The Audit Appeal
In recent years, there has been an increase in the belief that once those 3/3.5 years of a training contract are complete, professionals should immediately desert practice and flock to the seemingly alluring world of industry. The hours are shorter, the salary is better, and within a few short years you’ll be climbing the career ladder quicker than you ever imagined; right!? Not quite!
Barden caught up with Aisling McGarrigle, who began her training contract with a Big Four firm in 2006, and is now a Senior Manager in Audit. After a brief stint in a large FMCG business in industry, Aisling returned to the same Big Four firm, as she had quickly realised the grass isn’t as green or more prosperous on the “other side”.
“The opportunity to develop and progress your career in Practice is second to none”, Aisling says. A career in audit is highly recognised and respected internationally, and provides numerous opportunities to travel and relocate. For an ambitious professional, there is no better way to fast-track your career progression, and gain exposure to such a broad range of projects, clients and industries. “Practice is the earliest opportunity people will get to gain management exposure; there just isn’t the same guaranteed progression in industry”.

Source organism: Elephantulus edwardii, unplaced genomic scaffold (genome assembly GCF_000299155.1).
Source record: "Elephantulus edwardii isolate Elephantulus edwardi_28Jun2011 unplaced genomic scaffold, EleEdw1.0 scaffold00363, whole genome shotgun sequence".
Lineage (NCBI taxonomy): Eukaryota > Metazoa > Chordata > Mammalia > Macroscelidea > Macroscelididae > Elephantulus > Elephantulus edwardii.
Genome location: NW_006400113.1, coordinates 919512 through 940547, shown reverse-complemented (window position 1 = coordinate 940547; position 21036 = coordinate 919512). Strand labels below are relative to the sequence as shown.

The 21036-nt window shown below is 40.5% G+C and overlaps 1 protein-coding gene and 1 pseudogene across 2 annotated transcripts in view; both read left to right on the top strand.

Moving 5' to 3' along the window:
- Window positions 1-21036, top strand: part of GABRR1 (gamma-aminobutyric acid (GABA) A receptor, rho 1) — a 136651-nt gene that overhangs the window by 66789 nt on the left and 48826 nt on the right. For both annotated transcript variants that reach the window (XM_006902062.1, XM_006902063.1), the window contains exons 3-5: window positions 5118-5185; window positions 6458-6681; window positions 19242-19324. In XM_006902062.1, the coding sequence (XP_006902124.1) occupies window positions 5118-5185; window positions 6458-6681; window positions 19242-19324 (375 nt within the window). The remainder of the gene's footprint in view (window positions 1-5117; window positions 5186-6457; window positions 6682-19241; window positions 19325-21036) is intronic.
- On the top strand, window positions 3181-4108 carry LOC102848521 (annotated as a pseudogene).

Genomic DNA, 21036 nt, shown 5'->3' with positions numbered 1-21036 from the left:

Alternatively, for someone who is not as eager to catapult their career, firms are more than happy to give people the option to remain at the same level for as long as they want. “Not everyone wants to be promoted year after year. Some people have young families and are happier to pass on a promotion in favour of more flexibility around their family life; practice firms appreciate and support this.”
The work contains a good mixture of tasks, and is a far cry from the traditional view of audit work. “The work first year trainees were doing 5/6 years ago is gone”, Aisling explains, “Things have developed and become a lot more sophisticated”. The low level, mundane work has improved significantly with data analytics, freeing up more time for professionals to focus on developing their technical knowledge and softer skills.
Alongside gaining a strong technical skillset and key people and project management skills, a career in Audit offers variety, flexibility and autonomy. “I have a lot of control over my own diary; I can develop and choose my client base, and have the flexibility to avail of secondments, internal moves, career breaks and travel breaks”, Aisling tells us. Practice firms are only as good as their people, so there has been a distinct focus on providing employees with the freedom to ensure their work schedule doesn’t hinder their life ambitions.
We asked Aisling what valuable advice she would share with professionals who are coming to the end of their training contracts and are considering their next steps; “Don’t follow the herd and jump into an industry role, just because that’s what all your peers are doing. Think of the bigger picture; a career in Audit gives you the opportunity to develop exceptional technical expertise which is very hard to achieve in industry. Choosing to stay in Audit is a true investment in yourself”.
To learn more about the intriguing world of Practice opportunities, contact Heather Gordon (email@example.com) for an explorative discussion about your future.
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